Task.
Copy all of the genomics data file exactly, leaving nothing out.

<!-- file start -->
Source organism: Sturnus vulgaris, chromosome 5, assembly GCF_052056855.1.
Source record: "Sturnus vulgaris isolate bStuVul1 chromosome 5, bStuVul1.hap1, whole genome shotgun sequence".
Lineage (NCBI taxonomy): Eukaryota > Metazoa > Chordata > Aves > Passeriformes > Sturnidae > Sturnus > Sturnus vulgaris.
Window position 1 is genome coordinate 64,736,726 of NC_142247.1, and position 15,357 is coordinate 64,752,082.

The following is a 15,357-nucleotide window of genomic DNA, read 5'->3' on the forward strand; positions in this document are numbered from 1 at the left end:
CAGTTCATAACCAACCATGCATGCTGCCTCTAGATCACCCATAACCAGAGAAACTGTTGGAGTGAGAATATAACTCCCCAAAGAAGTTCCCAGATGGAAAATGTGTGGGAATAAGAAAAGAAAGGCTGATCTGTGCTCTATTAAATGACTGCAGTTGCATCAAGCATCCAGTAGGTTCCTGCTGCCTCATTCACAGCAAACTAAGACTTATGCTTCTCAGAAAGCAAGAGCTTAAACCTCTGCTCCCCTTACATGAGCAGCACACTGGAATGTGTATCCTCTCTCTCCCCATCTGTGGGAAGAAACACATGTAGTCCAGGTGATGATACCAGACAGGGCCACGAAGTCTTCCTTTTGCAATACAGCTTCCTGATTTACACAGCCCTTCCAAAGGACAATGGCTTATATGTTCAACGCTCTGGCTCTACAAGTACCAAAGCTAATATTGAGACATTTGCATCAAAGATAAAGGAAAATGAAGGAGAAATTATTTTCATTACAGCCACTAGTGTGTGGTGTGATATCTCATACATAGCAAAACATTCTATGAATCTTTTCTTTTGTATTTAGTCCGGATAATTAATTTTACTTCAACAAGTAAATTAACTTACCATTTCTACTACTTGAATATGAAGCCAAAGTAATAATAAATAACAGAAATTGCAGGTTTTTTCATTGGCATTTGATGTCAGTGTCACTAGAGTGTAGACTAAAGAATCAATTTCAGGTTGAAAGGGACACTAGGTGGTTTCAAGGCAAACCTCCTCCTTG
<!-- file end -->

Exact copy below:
Source organism: Sturnus vulgaris, chromosome 5, assembly GCF_052056855.1.
Source record: "Sturnus vulgaris isolate bStuVul1 chromosome 5, bStuVul1.hap1, whole genome shotgun sequence".
Lineage (NCBI taxonomy): Eukaryota > Metazoa > Chordata > Aves > Passeriformes > Sturnidae > Sturnus > Sturnus vulgaris.
Window position 1 is genome coordinate 64,736,726 of NC_142247.1, and position 15,357 is coordinate 64,752,082.

The following is a 15,357-nucleotide window of genomic DNA, read 5'->3' on the forward strand; positions in this document are numbered from 1 at the left end:
CAGTTCATAACCAACCATGCATGCTGCCTCTAGATCACCCATAACCAGAGAAACTGTTGGAGTGAGAATATAACTCCCCAAAGAAGTTCCCAGATGGAAAATGTGTGGGAATAAGAAAAGAAAGGCTGATCTGTGCTCTATTAAATGACTGCAGTTGCATCAAGCATCCAGTAGGTTCCTGCTGCCTCATTCACAGCAAACTAAGACTTATGCTTCTCAGAAAGCAAGAGCTTAAACCTCTGCTCCCCTTACATGAGCAGCACACTGGAATGTGTATCCTCTCTCTCCCCATCTGTGGGAAGAAACACATGTAGTCCAGGTGATGATACCAGACAGGGCCACGAAGTCTTCCTTTTGCAATACAGCTTCCTGATTTACACAGCCCTTCCAAAGGACAATGGCTTATATGTTCAACGCTCTGGCTCTACAAGTACCAAAGCTAATATTGAGACATTTGCATCAAAGATAAAGGAAAATGAAGGAGAAATTATTTTCATTACAGCCACTAGTGTGTGGTGTGATATCTCATACATAGCAAAACATTCTATGAATCTTTTCTTTTGTATTTAGTCCGGATAATTAATTTTACTTCAACAAGTAAATTAACTTACCATTTCTACTACTTGAATATGAAGCCAAAGTAATAATAAATAACAGAAATTGCAGGTTTTTTCATTGGCATTTGATGTCAGTGTCACTAGAGTGTAGACTAAAGAATCAATTTCAGGTTGAAAGGGACACTAGGTGGTTTCAAGGCAAACCTCCTCCTTG